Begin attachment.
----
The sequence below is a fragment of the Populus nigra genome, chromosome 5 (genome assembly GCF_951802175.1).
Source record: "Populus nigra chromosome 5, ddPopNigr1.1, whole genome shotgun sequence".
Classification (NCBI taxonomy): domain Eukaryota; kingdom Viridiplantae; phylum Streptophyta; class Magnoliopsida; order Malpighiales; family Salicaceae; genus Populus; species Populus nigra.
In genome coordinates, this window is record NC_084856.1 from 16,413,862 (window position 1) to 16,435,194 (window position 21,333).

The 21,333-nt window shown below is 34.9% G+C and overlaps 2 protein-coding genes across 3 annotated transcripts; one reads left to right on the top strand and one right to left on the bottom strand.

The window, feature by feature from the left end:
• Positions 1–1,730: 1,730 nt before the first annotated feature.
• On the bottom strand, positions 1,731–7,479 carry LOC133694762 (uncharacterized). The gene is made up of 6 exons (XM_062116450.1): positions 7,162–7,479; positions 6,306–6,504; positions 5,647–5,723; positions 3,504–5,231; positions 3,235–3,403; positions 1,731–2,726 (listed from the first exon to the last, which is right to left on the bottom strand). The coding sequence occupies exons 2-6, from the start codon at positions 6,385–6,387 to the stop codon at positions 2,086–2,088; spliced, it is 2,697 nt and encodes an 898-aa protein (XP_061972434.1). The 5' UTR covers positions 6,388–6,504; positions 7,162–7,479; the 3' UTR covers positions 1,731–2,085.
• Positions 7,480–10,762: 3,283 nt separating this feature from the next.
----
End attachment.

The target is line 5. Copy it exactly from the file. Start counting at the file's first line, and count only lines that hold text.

The 21,333-nt window shown below is 34.9% G+C and overlaps 2 protein-coding genes across 3 annotated transcripts; one reads left to right on the top strand and one right to left on the bottom strand.